- Depleted Uranium Tank Ammunition | DEADLY DARTS March 24, 2023
- Violent pension protests mean King Charles’s France visit is postponed – BBC News March 24, 2023
- TikTok CEO’s testimony ‘a disaster’: Beginning of the end for TikTok in the US? • FRANCE 24 March 24, 2023
- Chomsky on the “Limits” of Knowledge (1978) March 24, 2023
- Chomsky-Foucault Debate on Power vs Justice – Part 2 (1971) March 24, 2023
- How Political Power Uses Propaganda to Distract the Public: Noam Chomsky – Manufacturing Consent March 24, 2023
- Netanyahu In Britain News Live | Rishi Sunak To Host Israeli PM In UK Amid Unrest In Palestine March 24, 2023
- Israel PM Benjamin Netanyahu to visit UK as protests continue – BBC News March 24, 2023
- Hypocrisy: The bread and butter of the West when it comes to China March 24, 2023
- U.S. contractor killed, 5 service members wounded by drone strike in Syria March 23, 2023
- Book Release : State of India’s Environment Report 2023 March 23, 2023
- Professor: We need to break with the Western-centric model March 23, 2023
- Has the West Poisoned Iraq’s New Generation? “Depleted Uranium: The Double-Edged Weapon” Journeyman Pictures (1999) March 23, 2023
- IRAQ: DEPLETED URANIUM SCANDAL March 23, 2023
- Uranium, A Controversial Weapon Or Poison? | Depleted Uranium – Documentary Preview March 23, 2023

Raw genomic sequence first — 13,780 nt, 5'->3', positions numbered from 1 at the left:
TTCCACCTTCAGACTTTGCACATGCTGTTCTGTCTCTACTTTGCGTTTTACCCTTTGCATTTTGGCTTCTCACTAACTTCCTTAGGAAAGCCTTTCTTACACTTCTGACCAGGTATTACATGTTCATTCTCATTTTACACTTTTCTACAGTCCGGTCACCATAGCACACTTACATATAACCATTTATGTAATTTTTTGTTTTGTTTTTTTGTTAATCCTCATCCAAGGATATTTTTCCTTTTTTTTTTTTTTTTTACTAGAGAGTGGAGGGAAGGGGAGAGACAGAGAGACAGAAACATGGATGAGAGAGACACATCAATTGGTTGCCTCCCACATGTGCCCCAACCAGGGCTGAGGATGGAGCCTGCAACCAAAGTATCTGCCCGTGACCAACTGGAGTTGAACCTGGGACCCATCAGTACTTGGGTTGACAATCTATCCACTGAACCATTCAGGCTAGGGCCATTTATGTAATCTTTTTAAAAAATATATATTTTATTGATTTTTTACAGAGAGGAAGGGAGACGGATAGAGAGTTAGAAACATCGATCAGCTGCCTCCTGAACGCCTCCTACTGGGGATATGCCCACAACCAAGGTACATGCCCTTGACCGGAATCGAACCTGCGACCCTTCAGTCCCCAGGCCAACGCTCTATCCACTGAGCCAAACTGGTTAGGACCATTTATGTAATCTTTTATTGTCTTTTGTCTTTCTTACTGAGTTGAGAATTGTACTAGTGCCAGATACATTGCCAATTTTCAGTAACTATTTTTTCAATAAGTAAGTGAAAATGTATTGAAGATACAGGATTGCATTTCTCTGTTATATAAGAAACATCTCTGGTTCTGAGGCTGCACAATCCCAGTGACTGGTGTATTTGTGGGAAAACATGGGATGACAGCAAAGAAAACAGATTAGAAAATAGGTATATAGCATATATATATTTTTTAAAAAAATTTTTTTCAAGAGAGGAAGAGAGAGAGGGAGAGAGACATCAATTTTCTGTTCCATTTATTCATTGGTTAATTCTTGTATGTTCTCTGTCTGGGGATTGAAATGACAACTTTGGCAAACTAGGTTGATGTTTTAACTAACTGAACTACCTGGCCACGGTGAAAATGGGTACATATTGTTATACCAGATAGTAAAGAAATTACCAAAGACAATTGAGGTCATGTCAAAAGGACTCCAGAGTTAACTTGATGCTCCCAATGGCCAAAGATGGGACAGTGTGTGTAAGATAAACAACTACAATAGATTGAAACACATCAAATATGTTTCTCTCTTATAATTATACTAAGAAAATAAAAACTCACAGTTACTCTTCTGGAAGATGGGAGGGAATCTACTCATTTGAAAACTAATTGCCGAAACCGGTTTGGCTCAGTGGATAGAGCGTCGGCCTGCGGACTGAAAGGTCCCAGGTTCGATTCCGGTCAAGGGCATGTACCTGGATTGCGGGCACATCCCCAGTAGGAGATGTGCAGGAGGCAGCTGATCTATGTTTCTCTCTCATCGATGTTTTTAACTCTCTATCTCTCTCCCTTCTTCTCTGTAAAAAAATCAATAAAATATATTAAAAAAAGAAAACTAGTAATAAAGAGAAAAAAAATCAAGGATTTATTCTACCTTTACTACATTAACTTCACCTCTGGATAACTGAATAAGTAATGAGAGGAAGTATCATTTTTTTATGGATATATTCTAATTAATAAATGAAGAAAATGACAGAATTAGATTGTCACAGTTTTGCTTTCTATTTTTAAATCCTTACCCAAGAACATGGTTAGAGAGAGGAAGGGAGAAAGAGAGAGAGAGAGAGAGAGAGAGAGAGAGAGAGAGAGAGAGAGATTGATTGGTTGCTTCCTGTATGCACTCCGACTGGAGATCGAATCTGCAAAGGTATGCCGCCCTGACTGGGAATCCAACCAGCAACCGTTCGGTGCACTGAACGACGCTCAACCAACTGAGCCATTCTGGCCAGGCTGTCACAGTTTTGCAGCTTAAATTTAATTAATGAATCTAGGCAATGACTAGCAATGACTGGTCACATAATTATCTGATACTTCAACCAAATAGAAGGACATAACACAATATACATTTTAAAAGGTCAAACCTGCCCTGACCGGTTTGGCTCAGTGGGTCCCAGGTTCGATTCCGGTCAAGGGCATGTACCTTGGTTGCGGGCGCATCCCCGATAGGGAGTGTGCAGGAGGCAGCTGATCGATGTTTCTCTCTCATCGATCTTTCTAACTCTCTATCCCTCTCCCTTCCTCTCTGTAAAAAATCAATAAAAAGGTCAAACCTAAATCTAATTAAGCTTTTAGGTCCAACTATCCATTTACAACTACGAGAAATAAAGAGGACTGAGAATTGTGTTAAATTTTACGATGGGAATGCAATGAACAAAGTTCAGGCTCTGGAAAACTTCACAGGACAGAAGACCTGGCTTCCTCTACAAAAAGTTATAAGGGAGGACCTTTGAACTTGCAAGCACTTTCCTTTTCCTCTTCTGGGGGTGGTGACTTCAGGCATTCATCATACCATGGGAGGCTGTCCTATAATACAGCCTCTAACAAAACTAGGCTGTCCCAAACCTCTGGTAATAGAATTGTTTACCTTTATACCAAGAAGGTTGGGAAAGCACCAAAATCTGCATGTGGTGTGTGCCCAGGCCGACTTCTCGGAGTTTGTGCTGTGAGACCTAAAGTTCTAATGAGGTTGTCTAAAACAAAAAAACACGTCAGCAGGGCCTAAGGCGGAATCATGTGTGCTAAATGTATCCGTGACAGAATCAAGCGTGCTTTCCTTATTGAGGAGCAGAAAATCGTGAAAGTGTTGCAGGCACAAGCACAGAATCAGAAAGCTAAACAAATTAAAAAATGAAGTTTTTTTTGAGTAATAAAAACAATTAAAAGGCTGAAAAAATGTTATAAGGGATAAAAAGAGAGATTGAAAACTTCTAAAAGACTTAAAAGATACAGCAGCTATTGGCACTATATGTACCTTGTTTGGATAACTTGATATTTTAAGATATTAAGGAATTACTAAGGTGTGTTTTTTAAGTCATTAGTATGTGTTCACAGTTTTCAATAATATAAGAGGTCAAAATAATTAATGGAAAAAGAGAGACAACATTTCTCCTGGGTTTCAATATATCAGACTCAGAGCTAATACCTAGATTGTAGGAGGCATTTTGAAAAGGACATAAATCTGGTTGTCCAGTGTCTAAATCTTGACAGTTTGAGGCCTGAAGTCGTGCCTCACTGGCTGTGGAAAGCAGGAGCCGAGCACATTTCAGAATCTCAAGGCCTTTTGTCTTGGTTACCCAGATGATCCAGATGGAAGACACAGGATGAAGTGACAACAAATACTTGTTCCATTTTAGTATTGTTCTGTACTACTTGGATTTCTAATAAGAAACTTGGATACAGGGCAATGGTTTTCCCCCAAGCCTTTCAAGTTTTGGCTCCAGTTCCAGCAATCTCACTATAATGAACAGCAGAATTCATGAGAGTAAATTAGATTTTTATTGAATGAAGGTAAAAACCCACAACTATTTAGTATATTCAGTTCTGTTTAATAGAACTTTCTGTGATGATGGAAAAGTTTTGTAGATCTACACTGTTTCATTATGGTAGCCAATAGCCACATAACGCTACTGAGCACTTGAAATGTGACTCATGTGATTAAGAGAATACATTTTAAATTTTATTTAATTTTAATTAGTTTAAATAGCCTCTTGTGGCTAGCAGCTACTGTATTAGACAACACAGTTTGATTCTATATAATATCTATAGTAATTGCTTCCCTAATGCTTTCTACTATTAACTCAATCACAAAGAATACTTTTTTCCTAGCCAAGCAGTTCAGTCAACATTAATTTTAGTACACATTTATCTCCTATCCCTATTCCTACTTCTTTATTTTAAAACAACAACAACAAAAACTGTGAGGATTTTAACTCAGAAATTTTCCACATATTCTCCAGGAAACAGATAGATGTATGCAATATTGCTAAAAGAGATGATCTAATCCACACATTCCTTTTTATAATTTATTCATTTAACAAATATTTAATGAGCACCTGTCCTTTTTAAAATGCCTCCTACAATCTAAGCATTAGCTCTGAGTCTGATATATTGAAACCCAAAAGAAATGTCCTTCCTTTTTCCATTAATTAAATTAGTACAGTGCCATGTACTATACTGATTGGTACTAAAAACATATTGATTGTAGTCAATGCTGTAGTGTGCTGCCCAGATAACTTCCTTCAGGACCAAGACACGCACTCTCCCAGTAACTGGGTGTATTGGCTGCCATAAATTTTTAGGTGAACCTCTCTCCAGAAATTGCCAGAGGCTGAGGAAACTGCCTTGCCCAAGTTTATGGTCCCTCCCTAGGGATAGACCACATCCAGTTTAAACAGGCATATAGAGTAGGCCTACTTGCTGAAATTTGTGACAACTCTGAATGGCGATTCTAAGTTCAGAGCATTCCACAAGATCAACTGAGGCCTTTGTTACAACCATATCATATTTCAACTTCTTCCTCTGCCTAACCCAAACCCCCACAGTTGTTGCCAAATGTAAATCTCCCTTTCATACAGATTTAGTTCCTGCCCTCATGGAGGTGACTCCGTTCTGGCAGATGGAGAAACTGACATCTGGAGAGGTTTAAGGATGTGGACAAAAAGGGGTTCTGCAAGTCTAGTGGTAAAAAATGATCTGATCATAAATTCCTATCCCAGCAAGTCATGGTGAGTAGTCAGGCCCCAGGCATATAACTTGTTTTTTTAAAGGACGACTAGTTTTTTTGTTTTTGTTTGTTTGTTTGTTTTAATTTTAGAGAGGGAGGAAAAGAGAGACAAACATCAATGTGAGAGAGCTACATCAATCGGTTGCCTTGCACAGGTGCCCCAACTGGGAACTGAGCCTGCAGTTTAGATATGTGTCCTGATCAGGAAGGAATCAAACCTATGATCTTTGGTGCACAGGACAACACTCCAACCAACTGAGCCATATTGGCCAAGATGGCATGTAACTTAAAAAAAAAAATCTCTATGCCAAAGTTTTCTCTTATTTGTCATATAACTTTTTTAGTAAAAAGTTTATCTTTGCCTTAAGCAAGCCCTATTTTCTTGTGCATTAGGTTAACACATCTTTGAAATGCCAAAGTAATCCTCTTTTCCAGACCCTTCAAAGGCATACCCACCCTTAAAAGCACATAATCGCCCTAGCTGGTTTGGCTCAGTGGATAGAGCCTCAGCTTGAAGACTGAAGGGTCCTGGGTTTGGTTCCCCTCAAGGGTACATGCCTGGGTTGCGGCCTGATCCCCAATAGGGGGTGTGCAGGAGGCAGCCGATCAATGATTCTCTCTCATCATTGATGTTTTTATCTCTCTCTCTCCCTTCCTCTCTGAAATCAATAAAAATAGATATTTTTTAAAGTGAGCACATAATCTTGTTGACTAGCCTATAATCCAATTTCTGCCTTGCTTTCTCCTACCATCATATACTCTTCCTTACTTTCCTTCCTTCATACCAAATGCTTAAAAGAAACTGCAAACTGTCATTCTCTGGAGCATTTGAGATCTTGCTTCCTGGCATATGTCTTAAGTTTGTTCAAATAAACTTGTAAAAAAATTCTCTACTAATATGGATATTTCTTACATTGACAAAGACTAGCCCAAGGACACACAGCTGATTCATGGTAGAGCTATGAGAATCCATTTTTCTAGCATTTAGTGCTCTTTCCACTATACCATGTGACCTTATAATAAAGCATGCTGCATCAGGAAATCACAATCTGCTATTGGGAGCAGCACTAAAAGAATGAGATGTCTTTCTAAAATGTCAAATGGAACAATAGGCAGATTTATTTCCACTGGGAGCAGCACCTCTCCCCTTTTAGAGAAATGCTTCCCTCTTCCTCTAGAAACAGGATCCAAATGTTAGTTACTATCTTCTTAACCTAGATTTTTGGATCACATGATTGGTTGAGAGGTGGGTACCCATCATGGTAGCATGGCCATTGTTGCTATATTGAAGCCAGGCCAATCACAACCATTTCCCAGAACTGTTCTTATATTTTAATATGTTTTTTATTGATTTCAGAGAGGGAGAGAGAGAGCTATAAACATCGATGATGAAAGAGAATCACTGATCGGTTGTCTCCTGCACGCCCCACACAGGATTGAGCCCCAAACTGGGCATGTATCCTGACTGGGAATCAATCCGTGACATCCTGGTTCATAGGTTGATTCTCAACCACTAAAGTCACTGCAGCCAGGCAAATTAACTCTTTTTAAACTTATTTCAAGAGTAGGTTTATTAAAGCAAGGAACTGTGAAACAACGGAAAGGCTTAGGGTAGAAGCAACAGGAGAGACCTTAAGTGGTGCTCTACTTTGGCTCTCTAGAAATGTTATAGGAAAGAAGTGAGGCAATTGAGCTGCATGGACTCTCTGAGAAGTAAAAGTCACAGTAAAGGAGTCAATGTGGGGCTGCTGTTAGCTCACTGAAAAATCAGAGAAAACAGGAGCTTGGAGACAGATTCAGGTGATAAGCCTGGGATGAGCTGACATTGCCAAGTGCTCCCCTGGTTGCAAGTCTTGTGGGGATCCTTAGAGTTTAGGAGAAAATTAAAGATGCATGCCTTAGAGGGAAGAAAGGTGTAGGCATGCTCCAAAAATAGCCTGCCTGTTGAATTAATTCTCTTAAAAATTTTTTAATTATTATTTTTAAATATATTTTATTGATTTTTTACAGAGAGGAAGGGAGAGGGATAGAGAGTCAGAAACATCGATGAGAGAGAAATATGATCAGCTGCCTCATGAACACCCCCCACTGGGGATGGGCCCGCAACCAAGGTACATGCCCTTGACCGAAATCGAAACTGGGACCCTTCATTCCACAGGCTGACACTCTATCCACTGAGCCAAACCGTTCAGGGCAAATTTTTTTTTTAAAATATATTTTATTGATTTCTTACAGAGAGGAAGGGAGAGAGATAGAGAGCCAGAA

- Fallujah birth defects: A toxic remnant of the US invasion of Iraq? March 23, 2023
- Dr Jamal – Birth defects in Iraq Surpass Hiroshima and Nagasaki March 23, 2023
- Iraq 20 years later: 3 vets reflect on the war they fought | Nightline March 23, 2023
Daily Archives: May 5, 2018
Water, Fracking, and Human Health: Eliza Griswold at TEDxColumbiaSIPA
Interest in Marx surges as British citizens search for alternative
Chomsky – concluding remarks from the film – “Manufacturing Consent” (1992)
Published on May 4, 2018
These are the concluding moments of a film published in 1992 about Noam Chomsky and this thought, entitled, “Manufacturing Consent.”
As well as: https://environmentaljusticetv.wordpr… http://www.youtube.com/watch?v=PPQQZF…
and related material: https://environmentaljusticetv.wordpr…
HRW: Obama broke law not prosecuting Bush & Cheney
Published on Aug 7, 2011
Michael Ratner: Prosecution of Bush Cheney and Rumsfeld will have to be done in other countries as Obama has refused to pursue it
Ex-Counterterrorism Czar Richard Clarke: Bush, Cheney and Rumsfeld Committed War Crimes